Electricity

We’ve come to depend on electric power for many of our day-to-day activities. When there are outages, we feel the impact of that dependency, followed by a sense of relief when the power’s back on again.

Electricity has helped us stay healthier, work more efficiently and live life around the clock. Because electricity has had such a positive influence on our lives, science and industry researchers are constantly finding ways to provide electric power more easily and inexpensively. As a result, innovations in electric power have made the industry cleaner and more efficient throughout its history, and made electric service available to millions of homes.

New Scavenger Technology Launched That Allows Unique Robots to ‘Eat’ Metal To Create Sustainable Energy

New Scavenger Technology Allows Robots to ‘Eat’ Metal for Energy

When electronics need their own power sources, there are two basic options: batteries and harvesters. Batteries store energy internally, but are therefore heavy and have a limited supply. Harvesters, such as solar panels, collect energy from their environments. This gets around some of the downsides of batteries but introduces new ones, in that they can only operate in certain conditions and can’t turn that energy into useful power very quickly.

New research from the University of Pennsylvania’s School of Engineering and Applied Science is bridging the gap between these two fundamental technologies for the first time in the form of… Read More »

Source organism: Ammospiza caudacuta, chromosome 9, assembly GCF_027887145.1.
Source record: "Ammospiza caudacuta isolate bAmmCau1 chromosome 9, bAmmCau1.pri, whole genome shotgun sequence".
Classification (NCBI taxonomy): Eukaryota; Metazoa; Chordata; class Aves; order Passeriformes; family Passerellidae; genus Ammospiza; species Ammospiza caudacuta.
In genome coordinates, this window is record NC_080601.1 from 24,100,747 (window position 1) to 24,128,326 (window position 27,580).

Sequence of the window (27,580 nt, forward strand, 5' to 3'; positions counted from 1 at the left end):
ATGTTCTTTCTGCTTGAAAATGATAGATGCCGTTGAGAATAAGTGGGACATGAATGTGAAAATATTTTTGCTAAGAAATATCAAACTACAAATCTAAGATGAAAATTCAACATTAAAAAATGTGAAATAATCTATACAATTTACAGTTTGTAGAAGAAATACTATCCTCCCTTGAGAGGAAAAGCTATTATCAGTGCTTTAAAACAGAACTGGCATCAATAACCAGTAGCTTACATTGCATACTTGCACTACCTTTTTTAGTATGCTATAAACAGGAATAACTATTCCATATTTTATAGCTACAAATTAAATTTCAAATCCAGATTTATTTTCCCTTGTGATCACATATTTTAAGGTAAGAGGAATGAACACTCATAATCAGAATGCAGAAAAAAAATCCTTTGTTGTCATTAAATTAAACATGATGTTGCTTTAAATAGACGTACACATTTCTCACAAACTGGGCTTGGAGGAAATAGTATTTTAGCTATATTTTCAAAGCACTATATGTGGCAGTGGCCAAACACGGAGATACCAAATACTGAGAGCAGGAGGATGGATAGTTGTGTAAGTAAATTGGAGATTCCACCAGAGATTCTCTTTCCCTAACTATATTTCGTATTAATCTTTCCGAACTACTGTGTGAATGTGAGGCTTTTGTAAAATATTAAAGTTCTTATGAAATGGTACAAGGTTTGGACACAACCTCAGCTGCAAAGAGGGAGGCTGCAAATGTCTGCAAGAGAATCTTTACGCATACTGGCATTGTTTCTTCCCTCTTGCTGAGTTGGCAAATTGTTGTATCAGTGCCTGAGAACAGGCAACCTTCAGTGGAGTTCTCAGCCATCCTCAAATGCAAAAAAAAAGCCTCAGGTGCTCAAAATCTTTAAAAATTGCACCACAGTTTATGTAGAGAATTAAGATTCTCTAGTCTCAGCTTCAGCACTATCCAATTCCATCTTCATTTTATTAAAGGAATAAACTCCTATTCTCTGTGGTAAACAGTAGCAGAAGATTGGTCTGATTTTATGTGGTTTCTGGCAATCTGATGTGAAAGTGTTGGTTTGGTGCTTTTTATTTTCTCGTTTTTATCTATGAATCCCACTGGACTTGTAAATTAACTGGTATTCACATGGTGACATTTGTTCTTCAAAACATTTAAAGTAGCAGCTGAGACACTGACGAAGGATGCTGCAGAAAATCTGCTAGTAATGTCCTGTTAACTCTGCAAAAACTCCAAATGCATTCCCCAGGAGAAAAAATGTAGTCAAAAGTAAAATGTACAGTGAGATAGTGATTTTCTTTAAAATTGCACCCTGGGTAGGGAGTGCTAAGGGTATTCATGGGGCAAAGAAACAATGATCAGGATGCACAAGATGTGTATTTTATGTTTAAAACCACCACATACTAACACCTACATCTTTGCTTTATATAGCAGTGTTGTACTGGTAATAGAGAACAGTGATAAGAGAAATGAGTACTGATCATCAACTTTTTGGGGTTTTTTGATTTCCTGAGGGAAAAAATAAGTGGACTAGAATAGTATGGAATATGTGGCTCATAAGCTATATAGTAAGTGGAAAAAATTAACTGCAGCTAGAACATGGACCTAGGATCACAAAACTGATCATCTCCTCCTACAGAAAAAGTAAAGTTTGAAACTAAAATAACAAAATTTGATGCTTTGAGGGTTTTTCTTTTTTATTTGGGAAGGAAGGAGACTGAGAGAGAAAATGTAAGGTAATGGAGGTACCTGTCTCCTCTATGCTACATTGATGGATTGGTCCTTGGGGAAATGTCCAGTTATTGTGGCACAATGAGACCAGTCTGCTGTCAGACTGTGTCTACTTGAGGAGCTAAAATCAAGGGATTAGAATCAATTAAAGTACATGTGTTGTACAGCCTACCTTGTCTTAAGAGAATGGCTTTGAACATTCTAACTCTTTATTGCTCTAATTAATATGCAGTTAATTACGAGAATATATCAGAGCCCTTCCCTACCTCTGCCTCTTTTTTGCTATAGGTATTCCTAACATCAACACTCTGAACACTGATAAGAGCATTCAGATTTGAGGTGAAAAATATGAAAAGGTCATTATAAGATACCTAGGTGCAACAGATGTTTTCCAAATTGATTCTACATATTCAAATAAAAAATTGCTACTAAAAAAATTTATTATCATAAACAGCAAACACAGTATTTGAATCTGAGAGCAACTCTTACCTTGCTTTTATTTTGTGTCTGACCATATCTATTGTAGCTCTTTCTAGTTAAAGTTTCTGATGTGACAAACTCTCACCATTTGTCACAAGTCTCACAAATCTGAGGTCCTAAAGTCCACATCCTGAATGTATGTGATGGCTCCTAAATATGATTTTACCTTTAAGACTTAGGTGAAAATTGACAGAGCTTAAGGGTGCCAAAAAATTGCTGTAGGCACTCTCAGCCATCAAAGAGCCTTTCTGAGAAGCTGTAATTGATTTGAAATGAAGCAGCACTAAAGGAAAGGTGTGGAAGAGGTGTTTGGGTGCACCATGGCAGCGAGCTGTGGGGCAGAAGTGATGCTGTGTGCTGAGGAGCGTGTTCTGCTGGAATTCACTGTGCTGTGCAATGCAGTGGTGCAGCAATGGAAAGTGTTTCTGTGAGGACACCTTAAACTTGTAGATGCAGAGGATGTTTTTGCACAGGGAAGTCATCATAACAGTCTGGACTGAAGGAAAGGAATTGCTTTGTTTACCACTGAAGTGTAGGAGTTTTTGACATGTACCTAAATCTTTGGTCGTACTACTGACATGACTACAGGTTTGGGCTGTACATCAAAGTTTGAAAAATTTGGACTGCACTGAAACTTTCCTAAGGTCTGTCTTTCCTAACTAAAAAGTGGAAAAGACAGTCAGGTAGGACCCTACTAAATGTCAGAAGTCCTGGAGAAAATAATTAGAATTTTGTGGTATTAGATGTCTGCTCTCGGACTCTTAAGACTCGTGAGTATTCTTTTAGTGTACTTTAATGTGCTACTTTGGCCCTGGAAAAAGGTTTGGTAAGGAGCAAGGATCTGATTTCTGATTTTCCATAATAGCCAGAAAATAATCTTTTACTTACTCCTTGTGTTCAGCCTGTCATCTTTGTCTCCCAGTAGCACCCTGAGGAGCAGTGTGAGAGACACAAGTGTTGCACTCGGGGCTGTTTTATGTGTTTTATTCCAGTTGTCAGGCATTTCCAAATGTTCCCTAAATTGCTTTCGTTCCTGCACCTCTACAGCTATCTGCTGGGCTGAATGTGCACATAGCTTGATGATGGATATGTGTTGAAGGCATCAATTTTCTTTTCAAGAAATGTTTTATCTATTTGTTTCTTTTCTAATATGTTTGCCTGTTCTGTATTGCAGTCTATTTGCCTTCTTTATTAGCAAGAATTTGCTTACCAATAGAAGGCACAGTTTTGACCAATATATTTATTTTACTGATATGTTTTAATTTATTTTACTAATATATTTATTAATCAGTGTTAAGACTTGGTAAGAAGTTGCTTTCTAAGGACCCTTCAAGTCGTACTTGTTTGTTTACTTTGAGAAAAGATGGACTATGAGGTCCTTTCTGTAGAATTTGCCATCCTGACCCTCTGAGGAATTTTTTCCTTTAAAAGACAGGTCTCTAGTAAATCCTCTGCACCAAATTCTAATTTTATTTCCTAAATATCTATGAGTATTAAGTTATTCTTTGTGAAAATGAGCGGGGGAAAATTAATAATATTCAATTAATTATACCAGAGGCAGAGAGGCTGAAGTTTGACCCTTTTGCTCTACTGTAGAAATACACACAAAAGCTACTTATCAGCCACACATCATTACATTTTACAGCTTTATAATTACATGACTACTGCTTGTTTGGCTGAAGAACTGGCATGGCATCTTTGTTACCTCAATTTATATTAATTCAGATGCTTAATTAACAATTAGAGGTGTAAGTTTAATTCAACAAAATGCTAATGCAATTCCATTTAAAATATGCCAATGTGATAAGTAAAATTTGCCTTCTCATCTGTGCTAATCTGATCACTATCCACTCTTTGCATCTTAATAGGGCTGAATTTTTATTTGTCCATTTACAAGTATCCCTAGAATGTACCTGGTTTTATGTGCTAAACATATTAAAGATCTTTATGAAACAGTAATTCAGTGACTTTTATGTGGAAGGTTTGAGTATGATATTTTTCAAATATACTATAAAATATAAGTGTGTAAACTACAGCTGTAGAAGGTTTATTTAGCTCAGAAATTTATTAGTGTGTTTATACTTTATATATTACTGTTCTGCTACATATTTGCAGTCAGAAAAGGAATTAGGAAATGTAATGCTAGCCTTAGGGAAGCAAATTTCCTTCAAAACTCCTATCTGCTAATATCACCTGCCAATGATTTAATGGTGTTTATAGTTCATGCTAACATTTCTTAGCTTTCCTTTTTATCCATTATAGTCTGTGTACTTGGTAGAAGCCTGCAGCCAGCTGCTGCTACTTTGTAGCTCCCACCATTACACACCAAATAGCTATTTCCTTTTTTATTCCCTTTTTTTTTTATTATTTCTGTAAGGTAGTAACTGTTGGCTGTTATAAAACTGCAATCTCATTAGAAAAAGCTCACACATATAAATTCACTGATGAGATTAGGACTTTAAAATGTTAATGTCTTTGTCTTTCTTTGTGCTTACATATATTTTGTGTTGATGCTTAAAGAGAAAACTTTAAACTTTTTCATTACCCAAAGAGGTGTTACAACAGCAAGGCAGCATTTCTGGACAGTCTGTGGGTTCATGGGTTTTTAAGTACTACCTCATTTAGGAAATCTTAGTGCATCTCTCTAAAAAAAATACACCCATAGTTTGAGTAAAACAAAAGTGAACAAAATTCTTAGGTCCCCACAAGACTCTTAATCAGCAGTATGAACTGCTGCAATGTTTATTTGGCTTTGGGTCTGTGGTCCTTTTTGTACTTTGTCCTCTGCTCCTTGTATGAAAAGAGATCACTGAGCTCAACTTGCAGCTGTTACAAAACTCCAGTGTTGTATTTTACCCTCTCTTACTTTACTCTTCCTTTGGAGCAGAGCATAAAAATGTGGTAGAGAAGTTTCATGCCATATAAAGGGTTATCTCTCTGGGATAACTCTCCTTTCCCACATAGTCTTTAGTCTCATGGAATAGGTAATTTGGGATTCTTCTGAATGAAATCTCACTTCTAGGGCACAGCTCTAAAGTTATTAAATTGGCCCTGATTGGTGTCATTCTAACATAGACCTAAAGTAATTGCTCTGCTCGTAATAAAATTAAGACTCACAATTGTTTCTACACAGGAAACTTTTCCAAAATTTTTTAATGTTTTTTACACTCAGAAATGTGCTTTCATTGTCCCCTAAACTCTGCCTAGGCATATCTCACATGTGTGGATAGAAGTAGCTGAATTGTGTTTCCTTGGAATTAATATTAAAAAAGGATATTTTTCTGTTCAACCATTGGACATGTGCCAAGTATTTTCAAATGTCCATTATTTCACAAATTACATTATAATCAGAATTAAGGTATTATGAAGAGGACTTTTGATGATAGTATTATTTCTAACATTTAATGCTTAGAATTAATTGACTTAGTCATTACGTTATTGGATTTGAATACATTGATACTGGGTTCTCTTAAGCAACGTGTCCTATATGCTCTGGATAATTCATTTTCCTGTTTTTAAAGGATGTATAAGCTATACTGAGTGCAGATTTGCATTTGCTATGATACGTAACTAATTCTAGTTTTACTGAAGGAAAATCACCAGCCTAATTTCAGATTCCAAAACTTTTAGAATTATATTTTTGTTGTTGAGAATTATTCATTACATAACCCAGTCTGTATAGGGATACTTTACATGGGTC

How About Getting Pure Water And Electricity From This New Solar Panel Device?

Researchers from King Abdullah University of Science and Technology in Saudi Arabia have invented a device that can produce solar electricity while simultaneously purifying water.

Writing in the journal Nature Communications, Professor Peng Wang explains how the device can distil potable water without compromising electricity generation performance. It does this by using the waste heat from a photovoltaic (PV) panel as energy for the water distillation process – typically, up to 90% of the energy generated is thermal waste.

According to the team, the water production rate of the unit is three times higher than that of a conventional solar … Read More »